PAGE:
The Chicago Blackhawks have had their fair share of salary cap-related moves in the years that they have been on the winning side of the equation. While they had a disappointing first round exit this year, they were not exempt from the same fate this season. Bryan Bickell carried an albatross of a contract with $4 Million and one year remaining on what was a $16 million dollar deal over four years.
While Bickell had played a big role in the Blackhawks Cup run in 2013, that contract had become more of a bad mortgage on a house with a leaky roof. Bickell unfortunately, was a one hit wonder in the Indianhead sweater and the contract was a strain on the team as well as Bickell, who was the subject of many a nasty tweet.
I talk about Bryan Bickell too much since I'm getting this targeted ad https://t.co/BNktMPF3OM
— Ville AssignedtoRockforkka (@Hostile_Derek) May 9, 2016
Certainly, anyone would have taken that money, and thought I can keep this going. Cleary Bickell tried, but no one aspires to one hit wonder status. A change was needed for everyone, but it was going to be costly.
The Blackhawks knew it. The Fans knew it, and every team with cap space knew it too as they sat waiting for the opportunity to pick Stan Bowman’s pocket.
Inevitable Cost of Winning
There were hints and whispers that the cost was going to be Teuvo Teravainen around the trade deadline last season, but everyone breathed a sigh of relief when that never came to fruition. However, the thought was stored away in the back of everyone’s mind as the summer got into full swing after the Pittsburgh Penguins won the Stanley Cup last Sunday.
The Buyout window opened on Wednesday, and that was the final hope. The Blackhawks could buyout Bickell’s contract, but that move would have proven costly next year when the Blackhawks would have had two big players in Artemi Panarin, and Teravainen (among others) hitting free agency. In addition, the probability of an expansion draft and their ability to only protect a limited number of players would weigh on this decision as well.
A buyout would have saved $3 Million this coming season, but it would have cost $1.5 Million next season which could have proven to be a major issue.
At the end of the day, moving Bickell’s contract at any cost was going to be the only way, and it was always going to cost a promising young star as the Patrick Sharp trade had. It was even more painful because Teravainen was a known quantity, unlike Stephen Johns who was still a prospect who had yet to make a real impact in the Blackhawks system. Though, everyone knew of Johns’ promise, which was realized as he became a contributor for the Dallas Stars in the playoffs.
The Blackhawks had a similar situation with Brandon Saad last summer, but at least that netted Patrick Kane his long coveted second line center (Artem Anisimov) and given the end result there it went a long way towards easing the pain.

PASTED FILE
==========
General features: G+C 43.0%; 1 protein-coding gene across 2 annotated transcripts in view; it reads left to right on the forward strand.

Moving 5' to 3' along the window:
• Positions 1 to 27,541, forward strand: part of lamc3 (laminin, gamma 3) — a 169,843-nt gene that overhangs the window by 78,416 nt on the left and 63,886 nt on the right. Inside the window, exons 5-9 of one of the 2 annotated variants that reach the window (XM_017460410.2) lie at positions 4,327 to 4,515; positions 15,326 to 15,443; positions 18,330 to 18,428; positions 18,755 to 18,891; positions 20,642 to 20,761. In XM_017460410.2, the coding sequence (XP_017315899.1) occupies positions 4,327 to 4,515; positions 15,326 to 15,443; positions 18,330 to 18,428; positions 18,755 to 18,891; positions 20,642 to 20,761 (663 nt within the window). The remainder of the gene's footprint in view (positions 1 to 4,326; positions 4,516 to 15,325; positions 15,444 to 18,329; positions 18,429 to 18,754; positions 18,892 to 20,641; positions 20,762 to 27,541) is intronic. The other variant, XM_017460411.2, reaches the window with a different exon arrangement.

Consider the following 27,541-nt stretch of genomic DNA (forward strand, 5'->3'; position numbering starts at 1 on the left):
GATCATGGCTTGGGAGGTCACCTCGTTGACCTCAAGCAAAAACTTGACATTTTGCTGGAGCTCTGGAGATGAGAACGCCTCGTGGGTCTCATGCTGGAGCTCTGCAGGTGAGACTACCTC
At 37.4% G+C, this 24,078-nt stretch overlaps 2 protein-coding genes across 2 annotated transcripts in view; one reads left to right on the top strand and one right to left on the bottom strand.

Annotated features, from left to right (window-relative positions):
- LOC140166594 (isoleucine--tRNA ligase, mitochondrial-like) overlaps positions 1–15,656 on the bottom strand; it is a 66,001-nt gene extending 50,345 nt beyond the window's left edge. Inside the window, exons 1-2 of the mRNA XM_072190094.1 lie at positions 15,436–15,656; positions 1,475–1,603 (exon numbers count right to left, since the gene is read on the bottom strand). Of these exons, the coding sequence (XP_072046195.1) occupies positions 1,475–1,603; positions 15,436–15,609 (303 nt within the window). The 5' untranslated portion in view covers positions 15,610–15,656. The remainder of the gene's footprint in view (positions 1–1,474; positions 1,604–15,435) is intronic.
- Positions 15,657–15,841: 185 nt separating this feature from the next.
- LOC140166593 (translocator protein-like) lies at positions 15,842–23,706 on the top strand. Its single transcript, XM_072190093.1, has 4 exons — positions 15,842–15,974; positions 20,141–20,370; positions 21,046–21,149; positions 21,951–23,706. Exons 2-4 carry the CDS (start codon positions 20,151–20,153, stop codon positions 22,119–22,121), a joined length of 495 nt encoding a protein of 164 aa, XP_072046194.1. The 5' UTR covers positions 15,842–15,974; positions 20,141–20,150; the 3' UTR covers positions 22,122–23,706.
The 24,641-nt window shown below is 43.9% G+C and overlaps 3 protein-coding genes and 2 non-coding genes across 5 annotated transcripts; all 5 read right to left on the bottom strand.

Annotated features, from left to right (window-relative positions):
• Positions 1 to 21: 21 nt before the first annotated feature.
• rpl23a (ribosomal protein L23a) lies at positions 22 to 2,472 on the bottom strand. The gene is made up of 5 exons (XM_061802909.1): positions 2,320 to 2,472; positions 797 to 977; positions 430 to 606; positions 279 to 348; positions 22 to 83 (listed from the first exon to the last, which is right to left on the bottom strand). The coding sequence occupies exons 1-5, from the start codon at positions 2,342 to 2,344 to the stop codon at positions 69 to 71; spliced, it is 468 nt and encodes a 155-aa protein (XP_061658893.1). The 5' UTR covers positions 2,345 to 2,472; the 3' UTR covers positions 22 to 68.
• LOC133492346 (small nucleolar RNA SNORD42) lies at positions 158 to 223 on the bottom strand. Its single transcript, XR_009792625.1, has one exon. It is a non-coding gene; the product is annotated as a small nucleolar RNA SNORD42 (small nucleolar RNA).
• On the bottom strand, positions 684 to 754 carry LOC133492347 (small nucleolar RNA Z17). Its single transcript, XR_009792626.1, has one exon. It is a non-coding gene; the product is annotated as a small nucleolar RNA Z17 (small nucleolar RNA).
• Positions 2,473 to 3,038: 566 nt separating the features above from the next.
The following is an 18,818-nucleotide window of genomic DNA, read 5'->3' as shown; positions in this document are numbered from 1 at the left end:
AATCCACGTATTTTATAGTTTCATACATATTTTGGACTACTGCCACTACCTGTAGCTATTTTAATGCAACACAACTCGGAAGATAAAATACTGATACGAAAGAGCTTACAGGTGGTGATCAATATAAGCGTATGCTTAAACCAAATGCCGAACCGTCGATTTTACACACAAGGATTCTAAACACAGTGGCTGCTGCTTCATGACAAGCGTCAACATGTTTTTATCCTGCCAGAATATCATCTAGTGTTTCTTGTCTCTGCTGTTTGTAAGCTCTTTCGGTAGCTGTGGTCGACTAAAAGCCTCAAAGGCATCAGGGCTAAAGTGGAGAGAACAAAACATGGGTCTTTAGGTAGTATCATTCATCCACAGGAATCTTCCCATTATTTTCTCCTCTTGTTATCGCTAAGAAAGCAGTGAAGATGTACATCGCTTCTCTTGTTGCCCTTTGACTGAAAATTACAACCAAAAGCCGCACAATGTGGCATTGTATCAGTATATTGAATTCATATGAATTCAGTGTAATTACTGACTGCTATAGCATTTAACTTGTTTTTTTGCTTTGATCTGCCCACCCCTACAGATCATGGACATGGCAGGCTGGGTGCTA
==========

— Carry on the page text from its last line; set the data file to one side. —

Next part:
Problem Resolution is Painful
So, what do all of these things have in common?
While ultimately exceedingly painful they all solved a problem. By the trade deadline or ahead of free agency next summer, Teravainen was almost certain to be gone anyway unless there was hope that the cap was going to go on an epic rise. Though the hope of that happening is fairly slim given rumors that it could stay stagnant or even go down this year, which is why the Blackhawks didn’t immediately use the cap space to re-sign Andrew Shaw or extend Artemi Panarin.
Both are things that are most likely on Stan Bowman’s mind right now , and inevitably at the top of his list of priorities, but neither is going to come until the actual cap number is revealed by the NHL. Talks with Panarin’s camp can not occur until free agency officially commences on July 1.
“Yeah, the way Andrew played, obviously we like what he brings to the table and we’d like to try and make something work,” said general manager Stan Bowman. “This is a step in the right direction. We had to move Bickell to have some flexibility as we go into next season. But it’s still unknown where cap is going to be so tough to predict what happens over the next couple of weeks.” (Tracey Myers – CSN Chicago)
Even though everyone will be associating this move with keeping Shaw, at the end of the day Bowman is in a chess match for the long haul, and thinking several steps ahead is always an advantage. Teravainen was always going to be a cap casualty, and it would have been even more painful next year when the team, the fans, and the organization had one more year to watch him progress and perhaps have that breakout season everyone was waiting to see.
Even if it had been an epic year, it might have already been too little too late as Panarin had already jumped onto the scene and proven his value right out of the gates, and he made his linemates better. Teravainen will inevitably get there, and it will have people second guessing this very move for years to come, but the Blackhawks are and always have been about right now. Winning teams generally are.